Existing Web Page (Before A/B testing)
If you note the above web page, it has too many options from which the user can select. Also an important point to be noted is that the press coverage is below the fold which a user may or may not notice.
Challenger page A/B testing
The challenger page has a simplified design with few options, and the focus is on either the “Signup Button” or the “Take The Tour” button. The logos for social proof are more prominent now with the “Featured on” tab is above the fold which gets easily noticed by the user thus increasing the company’s credibility.
The result? Conversion rate increased from 24.4% to 29.6% after the simplified design.
Question: What button color you like?
Ok, leave that.
Question again: Which button performs better? Red or Green?
Don’t just jump at the answer. Stop debating. No one cares about your opinion or mine.
As usual, test it out. It’s phenomenal what you’ll dig up when you actually test instead of insisting that you’d like a color – like blue, green, or red.
When Joshua Porter did a test on Performable’s page to test whether green buttons perform better or the red ones.
Out of 2000 visits to their page, the red button outperformed the green button by 21% — which means that 21% more people click on red than they clicked on green.
Now imagine what that means for you: if you did a similar A/B test and just changed the color from green to red while you keep your budget the same, you’d get 21% more conversions.
That’s A/B Testing for you.
Car & Driver
If you ran a test in 2008, would it still hold its own now? What would happen when you add a single element of interactivity to an otherwise static block of content?
A lot, at least for Car & Driver.
For the company, page views directly equate to success. Their control element (the original) was an HTML block with a few links in there for customers to click through. The testing variant (Treatment) took a different approach with a simple dropdown menu to allow customers to select a car make they preferred.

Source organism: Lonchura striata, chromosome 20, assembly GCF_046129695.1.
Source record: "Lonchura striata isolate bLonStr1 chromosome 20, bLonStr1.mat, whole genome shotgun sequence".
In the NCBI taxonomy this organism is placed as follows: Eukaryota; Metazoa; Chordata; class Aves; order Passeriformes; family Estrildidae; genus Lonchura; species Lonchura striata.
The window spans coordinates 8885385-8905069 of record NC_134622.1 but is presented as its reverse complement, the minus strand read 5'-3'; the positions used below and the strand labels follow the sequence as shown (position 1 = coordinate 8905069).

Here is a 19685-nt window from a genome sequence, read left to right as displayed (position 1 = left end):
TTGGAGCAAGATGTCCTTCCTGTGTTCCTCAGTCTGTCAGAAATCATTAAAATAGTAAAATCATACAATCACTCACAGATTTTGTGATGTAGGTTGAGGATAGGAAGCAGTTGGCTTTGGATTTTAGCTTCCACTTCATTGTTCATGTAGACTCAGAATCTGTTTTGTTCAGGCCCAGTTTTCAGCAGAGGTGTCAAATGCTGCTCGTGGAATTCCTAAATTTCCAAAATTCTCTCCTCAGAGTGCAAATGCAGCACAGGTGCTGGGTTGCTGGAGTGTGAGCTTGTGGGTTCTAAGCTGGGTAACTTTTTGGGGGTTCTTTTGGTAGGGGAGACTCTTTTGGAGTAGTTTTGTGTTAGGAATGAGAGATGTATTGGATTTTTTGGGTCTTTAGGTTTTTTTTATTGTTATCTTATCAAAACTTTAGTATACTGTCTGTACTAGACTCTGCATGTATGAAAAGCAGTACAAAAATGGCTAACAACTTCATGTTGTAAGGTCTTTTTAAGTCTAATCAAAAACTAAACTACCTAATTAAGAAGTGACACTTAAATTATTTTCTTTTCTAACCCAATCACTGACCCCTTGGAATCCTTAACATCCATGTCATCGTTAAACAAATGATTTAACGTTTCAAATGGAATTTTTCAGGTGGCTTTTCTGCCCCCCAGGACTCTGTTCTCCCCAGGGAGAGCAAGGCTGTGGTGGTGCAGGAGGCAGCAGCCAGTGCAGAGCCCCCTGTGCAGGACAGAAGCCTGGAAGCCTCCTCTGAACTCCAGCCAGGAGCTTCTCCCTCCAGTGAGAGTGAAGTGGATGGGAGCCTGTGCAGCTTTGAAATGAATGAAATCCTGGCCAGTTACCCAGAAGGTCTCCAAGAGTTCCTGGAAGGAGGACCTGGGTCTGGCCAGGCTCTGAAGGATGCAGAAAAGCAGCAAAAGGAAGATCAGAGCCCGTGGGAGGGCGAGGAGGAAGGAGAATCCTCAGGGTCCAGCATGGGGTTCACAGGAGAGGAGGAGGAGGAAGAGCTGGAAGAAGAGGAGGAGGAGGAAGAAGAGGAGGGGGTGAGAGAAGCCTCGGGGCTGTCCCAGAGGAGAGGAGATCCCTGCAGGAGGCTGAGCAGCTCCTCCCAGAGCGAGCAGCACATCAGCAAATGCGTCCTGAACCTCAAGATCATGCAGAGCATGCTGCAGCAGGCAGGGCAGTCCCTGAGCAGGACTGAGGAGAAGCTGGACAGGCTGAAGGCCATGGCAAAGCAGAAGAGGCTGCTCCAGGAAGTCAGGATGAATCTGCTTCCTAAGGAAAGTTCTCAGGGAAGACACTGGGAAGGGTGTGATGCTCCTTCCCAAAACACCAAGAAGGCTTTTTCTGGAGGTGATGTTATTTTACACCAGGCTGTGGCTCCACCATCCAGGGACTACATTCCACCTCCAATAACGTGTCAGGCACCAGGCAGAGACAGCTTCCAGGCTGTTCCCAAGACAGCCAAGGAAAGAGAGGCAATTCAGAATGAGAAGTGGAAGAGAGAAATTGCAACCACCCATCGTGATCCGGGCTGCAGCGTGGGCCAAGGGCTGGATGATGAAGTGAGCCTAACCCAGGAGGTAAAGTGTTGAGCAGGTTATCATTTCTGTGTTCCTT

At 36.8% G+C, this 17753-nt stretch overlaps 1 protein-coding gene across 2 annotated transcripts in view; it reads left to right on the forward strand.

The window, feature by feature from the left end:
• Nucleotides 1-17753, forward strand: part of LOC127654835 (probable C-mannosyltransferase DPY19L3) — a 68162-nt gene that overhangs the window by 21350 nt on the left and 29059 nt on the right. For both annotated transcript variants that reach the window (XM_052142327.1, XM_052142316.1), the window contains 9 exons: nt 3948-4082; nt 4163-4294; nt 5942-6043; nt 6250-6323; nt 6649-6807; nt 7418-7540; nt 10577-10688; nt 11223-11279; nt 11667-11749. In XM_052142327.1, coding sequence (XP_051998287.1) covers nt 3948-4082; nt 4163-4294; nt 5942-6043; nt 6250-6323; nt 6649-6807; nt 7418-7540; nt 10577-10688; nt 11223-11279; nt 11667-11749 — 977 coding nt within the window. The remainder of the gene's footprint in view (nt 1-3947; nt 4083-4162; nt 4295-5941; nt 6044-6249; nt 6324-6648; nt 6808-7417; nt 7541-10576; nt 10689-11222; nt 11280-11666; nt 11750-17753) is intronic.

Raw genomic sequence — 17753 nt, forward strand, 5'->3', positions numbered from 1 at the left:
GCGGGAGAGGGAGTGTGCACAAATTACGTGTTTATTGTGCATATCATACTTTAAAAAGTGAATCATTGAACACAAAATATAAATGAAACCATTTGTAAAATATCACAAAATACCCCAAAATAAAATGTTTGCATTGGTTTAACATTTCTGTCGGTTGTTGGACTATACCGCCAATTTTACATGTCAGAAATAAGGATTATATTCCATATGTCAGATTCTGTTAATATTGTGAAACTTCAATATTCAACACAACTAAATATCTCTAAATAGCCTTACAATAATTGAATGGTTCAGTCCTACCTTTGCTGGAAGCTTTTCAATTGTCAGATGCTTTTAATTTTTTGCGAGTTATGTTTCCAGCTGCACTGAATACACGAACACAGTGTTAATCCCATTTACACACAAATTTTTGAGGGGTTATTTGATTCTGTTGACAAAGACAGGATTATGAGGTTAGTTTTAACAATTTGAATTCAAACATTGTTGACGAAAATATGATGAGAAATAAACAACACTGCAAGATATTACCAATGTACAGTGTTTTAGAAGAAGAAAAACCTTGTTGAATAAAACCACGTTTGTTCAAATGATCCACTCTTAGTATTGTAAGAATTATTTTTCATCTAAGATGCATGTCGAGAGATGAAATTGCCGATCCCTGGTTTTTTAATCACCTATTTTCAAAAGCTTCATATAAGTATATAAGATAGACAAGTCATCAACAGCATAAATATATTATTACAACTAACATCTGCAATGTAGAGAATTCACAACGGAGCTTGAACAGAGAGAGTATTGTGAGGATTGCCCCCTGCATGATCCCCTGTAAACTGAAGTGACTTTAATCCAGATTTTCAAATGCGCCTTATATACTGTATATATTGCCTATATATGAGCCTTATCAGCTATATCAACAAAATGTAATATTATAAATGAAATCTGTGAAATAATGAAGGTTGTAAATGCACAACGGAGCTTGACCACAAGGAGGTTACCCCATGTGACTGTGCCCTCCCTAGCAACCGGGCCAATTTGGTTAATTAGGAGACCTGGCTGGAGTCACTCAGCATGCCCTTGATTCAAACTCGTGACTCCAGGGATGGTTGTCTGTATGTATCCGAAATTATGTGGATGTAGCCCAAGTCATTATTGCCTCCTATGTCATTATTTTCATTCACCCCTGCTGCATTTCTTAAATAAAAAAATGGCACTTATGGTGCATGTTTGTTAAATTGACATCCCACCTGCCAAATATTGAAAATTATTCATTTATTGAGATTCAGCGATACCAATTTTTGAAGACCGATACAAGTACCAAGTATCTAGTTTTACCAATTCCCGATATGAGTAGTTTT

The results? A whopping 74% relative increase in their total page views. The test, done in 2008, was so important that Car & Driver uses the insights gained from that test to design their website today.
Simplicity wins, right?
Web Design Best practices from a marketing standpoint always push you to create an uncluttered hero section on the home page or landing page, right?
Not right. At least, not for Zapier.
Their original version of the home page looked like this. Nice bright orange, a call to action that stands out, and a very simple layout.
Yet, it didn’t work.
What worked was this:
And how well did the rather cluttered but effective design work? Like this:
Wade and Mike, the founders of Zapier, have this to say:
“It’s easy to look at a page and judge it “qualitatively” based on how it looks to you.
But that doesn’t tell the whole story.
The aesthetic of a page is one thing. But if a beautiful page doesn’t convert, it’s not useful. An ugly page that does convert, though, still makes money.”
Stop assuming, when it comes to digital marketing.
Always keep testing. Do you test your landing pages, web pages, subject lines, copy, forms, and everything else or do you run your business on assumptions?
Tell me about it